Wessex Archaeology have produced an excellent film which looks at the landscape, how it was used by Neolithic people and the wider context which led to the building of Stonehenge.
First appearing in the early 4th millennium BCE, copper-alloy daggers were widespread in Bronze Age Europe including Britain and Ireland.
“By looking into the past with a narrower lens, archaeogenetics can shed more light on how communities and families were organised.”
One ancient grave urn is producing a huge amount of information about one woman and the baby twins she was found with.
In recent research Andreas Heiss of the Austrian Academy of Sciences and colleagues examined plant remains from the mining site of Prigglitz-Gasteil in the Eastern Alps in Austria, which was active between the 11th and 9th Century BCE.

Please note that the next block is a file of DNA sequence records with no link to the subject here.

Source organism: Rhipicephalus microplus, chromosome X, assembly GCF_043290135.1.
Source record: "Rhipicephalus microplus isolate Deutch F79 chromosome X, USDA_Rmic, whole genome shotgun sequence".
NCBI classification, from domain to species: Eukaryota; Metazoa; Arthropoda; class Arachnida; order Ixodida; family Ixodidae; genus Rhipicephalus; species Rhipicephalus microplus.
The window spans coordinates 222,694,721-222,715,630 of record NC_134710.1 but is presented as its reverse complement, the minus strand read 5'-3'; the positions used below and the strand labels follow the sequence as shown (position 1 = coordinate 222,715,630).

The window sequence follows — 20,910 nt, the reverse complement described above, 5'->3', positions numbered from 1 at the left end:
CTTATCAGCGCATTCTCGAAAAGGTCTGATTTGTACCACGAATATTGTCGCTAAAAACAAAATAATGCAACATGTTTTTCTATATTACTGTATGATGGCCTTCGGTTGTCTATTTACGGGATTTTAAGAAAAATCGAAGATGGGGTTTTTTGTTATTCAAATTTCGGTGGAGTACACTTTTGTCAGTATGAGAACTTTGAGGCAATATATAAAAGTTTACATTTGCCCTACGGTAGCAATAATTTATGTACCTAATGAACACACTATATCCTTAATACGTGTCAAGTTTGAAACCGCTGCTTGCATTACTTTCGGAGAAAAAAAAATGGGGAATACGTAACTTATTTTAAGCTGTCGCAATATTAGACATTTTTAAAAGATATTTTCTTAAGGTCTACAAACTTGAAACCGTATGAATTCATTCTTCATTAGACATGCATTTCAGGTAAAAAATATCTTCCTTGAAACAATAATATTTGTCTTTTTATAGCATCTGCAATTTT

“”Exotic spices, fruits and oils from Asia had thus reached the Mediterranean several centuries, in some cases even millennia, earlier than had been previously thought.”
“The North-east of Scotland was one the areas that had very strong connections with the European Beaker phenomenon 4,000 years ago.”
“This collaborative project with SSEN gives us the opportunity to examine an important prehistoric site that would otherwise not have been excavated.”
The cist was found intact at the proposed Finstown substation site, just below the ground surface
The Kirkwall town improvements have uncovered the remains of Kirkwall’s Castle and kept Orkney’s archaeologists busy over the last few days.Kirkwall’s Castle Coastal erosion at Newark Bay has revealed more of a […]